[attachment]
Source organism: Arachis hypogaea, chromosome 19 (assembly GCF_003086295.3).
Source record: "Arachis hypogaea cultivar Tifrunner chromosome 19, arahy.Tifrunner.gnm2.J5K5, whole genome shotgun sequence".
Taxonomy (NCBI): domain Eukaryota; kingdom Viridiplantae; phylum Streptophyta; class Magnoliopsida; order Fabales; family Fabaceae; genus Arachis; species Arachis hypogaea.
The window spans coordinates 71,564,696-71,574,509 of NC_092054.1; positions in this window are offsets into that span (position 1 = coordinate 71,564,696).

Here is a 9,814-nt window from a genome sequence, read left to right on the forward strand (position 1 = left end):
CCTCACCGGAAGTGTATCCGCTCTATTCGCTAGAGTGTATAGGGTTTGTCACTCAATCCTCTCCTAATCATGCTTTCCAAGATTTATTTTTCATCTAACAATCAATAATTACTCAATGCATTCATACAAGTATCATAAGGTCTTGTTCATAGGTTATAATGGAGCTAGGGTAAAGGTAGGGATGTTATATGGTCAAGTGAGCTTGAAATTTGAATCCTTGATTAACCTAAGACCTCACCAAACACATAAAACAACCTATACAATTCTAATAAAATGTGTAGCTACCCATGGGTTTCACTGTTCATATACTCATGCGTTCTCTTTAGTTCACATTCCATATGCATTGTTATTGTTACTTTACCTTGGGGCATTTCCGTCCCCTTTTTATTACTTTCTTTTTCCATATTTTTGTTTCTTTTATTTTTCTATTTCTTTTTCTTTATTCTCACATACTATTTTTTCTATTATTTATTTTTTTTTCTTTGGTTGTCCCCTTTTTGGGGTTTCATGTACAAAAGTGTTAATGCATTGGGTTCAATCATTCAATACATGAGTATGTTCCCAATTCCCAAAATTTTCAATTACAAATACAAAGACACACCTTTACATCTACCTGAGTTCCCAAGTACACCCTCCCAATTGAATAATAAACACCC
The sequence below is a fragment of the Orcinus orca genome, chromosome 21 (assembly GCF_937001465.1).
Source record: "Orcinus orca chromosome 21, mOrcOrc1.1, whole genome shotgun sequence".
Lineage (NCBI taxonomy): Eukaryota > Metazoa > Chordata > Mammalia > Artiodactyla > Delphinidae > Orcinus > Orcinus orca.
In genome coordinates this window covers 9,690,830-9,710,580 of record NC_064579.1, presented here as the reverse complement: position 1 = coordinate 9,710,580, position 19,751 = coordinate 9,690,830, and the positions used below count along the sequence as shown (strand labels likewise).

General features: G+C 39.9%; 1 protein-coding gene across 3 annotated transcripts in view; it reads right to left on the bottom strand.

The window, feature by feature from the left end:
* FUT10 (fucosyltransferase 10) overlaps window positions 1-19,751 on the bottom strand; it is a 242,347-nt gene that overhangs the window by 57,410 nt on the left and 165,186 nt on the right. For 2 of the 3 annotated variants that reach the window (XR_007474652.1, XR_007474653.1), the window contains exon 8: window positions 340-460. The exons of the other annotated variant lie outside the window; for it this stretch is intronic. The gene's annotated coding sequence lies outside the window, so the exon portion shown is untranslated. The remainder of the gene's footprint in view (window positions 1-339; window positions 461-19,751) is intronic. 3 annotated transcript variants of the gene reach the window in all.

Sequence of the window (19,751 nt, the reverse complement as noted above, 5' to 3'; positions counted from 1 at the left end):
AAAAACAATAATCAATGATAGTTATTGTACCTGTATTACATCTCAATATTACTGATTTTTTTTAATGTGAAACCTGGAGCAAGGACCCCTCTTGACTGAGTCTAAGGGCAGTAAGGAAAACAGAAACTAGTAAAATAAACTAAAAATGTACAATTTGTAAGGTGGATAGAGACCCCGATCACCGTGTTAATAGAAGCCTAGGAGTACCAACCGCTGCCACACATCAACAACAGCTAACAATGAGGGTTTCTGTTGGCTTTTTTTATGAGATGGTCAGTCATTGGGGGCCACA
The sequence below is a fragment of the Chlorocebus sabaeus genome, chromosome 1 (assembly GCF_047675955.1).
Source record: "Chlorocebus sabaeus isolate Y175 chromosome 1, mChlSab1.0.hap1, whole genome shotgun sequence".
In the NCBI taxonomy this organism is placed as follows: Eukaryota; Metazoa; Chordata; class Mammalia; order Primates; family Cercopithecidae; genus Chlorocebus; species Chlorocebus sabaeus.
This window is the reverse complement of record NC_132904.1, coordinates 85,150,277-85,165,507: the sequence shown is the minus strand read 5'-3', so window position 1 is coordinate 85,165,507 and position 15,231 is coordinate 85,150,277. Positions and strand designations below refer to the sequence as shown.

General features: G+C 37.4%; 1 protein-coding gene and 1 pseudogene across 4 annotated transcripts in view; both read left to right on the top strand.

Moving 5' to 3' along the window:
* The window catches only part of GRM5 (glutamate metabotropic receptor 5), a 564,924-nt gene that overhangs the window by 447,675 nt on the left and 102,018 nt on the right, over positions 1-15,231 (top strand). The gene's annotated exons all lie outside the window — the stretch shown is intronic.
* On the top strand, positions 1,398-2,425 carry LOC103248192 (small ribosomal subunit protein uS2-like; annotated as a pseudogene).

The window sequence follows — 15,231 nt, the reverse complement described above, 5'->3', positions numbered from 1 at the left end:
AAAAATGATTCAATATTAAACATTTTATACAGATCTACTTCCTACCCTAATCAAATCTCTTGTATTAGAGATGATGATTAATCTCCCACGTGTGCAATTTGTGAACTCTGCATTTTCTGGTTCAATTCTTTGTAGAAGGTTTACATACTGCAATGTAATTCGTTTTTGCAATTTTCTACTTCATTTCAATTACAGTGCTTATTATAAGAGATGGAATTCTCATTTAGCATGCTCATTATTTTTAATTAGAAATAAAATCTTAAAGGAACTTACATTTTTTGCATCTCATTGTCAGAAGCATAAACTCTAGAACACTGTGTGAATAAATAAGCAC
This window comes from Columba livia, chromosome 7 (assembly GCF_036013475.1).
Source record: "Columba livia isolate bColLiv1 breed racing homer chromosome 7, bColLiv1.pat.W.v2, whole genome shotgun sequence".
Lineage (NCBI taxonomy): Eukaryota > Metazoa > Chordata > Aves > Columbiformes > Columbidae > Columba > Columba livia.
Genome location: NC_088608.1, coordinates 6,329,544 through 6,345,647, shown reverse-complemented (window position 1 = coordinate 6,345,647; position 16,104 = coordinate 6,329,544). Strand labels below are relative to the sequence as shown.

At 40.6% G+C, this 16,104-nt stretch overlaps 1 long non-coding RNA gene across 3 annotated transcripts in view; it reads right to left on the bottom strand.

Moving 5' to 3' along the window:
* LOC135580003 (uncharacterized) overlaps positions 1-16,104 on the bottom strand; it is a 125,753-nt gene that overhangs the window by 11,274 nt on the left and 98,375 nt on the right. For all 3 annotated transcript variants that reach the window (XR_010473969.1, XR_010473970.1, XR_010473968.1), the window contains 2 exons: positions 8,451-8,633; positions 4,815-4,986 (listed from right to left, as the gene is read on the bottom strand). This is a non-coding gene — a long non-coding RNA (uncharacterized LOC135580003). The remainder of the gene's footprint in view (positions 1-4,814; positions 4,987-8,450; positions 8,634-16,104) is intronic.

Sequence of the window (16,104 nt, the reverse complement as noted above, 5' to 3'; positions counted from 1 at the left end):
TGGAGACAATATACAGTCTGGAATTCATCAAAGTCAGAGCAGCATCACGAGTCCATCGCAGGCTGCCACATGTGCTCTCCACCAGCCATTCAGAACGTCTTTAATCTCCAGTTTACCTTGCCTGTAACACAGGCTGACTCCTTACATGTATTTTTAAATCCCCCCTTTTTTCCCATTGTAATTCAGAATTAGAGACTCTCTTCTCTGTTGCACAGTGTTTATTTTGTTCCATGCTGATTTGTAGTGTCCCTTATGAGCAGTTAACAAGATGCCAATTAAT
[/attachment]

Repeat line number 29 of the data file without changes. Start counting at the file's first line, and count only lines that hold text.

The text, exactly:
Genome location: NC_088608.1, coordinates 6,329,544 through 6,345,647, shown reverse-complemented (window position 1 = coordinate 6,345,647; position 16,104 = coordinate 6,329,544). Strand labels below are relative to the sequence as shown.